Legislators in Pennsylvania and California are pushing to legalize interactive gaming (iGaming) in each state. iGaming is the conduct of gambling games using the internet and other communications technology. In California, the proposed legislation would legalize Internet poker only. In Pennsylvania, the proposed legislation would legalize iGaming generally, and the Pennsylvania Gaming Control Board will determine what games are allowed.
H.B. 649, introduced by Pennsylvania Gaming Oversight Committee Chair John Payne (R), seems to have gained the most traction in the state. The proposed legislation requires that those who offer authorized games and accept bets and wagers from authorized participants obtain a license at a fee of $5 million. The legislation also proposes a weekly gaming tax to be imposed against licensees at a rate of 14 percent of their gross iGaming revenue. Further, there will be significant financial consequences for unauthorized iGaming, with penalties ranging from $75,000 to $1.2 million.
H.B. 649 is currently being considered by the Gaming Oversight Committee. The committee has held hearings on the measure, most recently on April 16, and another hearing is planned for May 6.
In California, Assemblyman Mike Gatto (D) introduced A.B. 9 which would legalize Internet poker in the state. Similar to Pennsylvania, this proposed legislation requires that those who offer Internet poker and accept bets and wagers obtain a license. They would have to pay a license deposit of $5 million, but the proposed quarterly fee of 5 percent of the licensee’s gross iGaming revenue would be deducted from the deposit until it is depleted. Only then would licensees have to make the quarterly fee payments to the state.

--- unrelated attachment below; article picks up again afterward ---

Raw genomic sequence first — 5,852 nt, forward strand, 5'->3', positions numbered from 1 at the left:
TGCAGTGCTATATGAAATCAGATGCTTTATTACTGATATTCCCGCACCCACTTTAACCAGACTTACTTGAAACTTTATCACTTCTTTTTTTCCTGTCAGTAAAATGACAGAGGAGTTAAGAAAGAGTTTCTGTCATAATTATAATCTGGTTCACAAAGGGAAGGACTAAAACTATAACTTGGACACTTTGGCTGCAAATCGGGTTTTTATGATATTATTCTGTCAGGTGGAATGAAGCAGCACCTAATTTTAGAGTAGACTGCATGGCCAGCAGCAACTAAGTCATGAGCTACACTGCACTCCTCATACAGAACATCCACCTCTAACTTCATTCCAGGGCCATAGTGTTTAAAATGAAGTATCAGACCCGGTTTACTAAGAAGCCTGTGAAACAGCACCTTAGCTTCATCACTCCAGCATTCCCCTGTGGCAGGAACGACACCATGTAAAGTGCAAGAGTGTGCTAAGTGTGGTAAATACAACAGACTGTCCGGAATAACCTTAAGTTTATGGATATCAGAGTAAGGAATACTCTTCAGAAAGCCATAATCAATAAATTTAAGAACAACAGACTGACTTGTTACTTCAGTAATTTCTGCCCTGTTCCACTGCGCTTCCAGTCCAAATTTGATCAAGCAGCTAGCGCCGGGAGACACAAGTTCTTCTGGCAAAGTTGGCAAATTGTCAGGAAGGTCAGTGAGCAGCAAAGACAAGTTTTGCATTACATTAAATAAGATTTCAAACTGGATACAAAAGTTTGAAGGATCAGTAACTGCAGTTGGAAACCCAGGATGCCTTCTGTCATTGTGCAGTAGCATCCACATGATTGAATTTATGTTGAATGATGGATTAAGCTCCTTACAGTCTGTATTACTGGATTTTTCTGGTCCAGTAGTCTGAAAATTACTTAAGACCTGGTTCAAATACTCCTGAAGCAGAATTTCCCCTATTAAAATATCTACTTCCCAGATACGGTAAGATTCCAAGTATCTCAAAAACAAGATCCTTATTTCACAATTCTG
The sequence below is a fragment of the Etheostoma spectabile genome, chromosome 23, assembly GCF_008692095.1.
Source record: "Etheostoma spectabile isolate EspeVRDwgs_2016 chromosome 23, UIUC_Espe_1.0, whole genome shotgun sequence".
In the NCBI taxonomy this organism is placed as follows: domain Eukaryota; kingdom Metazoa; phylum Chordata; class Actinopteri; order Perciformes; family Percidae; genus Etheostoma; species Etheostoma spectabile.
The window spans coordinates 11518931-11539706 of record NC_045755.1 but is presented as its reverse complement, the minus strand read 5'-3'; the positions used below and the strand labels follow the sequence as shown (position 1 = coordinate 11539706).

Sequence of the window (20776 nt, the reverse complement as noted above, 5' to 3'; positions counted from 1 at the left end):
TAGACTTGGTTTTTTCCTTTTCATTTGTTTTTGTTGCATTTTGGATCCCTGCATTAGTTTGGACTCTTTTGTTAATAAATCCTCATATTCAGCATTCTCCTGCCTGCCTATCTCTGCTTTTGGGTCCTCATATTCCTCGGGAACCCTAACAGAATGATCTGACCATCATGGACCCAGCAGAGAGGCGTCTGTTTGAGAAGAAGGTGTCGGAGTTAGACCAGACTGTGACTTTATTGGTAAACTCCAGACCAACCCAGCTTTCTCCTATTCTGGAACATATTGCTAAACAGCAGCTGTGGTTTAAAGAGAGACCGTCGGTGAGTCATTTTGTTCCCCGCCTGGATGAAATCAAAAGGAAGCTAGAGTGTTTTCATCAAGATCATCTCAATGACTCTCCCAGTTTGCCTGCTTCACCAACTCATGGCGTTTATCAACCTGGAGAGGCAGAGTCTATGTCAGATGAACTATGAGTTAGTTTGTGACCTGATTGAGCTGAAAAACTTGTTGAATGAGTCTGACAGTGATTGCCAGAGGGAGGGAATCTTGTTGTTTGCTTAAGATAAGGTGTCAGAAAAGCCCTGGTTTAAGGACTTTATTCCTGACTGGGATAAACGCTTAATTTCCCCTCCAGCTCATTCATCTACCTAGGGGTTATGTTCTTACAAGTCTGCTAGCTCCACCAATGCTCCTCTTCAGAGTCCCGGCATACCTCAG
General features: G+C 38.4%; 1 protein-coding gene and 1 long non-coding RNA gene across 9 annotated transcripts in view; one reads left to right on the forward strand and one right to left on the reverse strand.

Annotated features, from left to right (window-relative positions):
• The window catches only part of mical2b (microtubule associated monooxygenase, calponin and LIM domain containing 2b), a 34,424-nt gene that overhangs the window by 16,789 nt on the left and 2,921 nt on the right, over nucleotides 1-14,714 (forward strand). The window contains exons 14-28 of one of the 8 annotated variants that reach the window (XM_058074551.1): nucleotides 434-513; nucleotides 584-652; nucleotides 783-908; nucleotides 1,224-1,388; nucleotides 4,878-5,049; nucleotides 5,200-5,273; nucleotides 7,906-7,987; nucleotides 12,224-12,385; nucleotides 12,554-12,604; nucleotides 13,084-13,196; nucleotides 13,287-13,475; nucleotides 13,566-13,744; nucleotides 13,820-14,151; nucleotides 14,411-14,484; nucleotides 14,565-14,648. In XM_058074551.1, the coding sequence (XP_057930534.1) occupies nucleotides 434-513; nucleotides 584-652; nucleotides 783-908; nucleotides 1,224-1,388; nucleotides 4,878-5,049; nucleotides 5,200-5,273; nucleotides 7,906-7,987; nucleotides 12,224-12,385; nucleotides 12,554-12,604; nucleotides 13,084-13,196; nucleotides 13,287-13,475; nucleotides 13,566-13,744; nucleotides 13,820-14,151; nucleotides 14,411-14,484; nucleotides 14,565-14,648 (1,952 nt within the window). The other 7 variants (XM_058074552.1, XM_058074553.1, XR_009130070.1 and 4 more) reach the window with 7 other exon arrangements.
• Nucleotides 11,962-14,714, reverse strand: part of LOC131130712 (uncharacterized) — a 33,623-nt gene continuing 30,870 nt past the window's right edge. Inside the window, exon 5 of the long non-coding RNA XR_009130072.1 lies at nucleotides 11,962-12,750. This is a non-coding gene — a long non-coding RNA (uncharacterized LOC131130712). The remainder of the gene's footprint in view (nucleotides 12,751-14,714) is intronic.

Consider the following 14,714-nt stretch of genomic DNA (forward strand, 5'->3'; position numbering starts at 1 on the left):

In recent months, Gatto has discussed the improbability that iGaming will pass in California. At the iGaming Legislative Symposium in Sacramento, the Assemblyman said he thought there was only a 35 percent chance that an online poker bill would pass by the end of the 2016, according to a Pokernews.com article. Lack of interest from constituents and the potential for political backlash are reasons for his pessimism.
Additionally, states have to contend with the specter of federal legislation which, if passed, would make online gaming illegal. H.R. 707, called the Restoration of America’s Wire Act (RAWA), seeks to ‘‘restore longstanding United States policy that the Wire Act prohibits all forms of internet gambling.’’ RAWA was introduced by Rep. Jason Chaffetz (R-Utah), but is being aggressively pushed and lobbied for by billionaire casino magnate Sheldon Adelson.
A 2011 U.S. Justice Department opinion asserting that the Wire Act of 1961 only prohibits the transmission of communications related to bets or wagers on sporting events or contests has made RAWA necessary for those who oppose iGaming. Prior to the release of that opinion, the Wire Act was thought to extend to bets and wagers on all things.
Notable Democrats and Republicans have come out both in support and opposition of RAWA. If passed, not only would the efforts in Pennsylvania and California be null, the recent legalization of iGaming in Delaware, Nevada and New Jersey would also be in peril.
By: Jequetta Byrd
Continue the discussion on Bloomberg BNA’s State Tax Group on LinkedIn: Should states or the federal government have the final say on iGaming?For more information about state tax issues, sign up for a free trial of the Bloomberg BNA Premier State Tax Library
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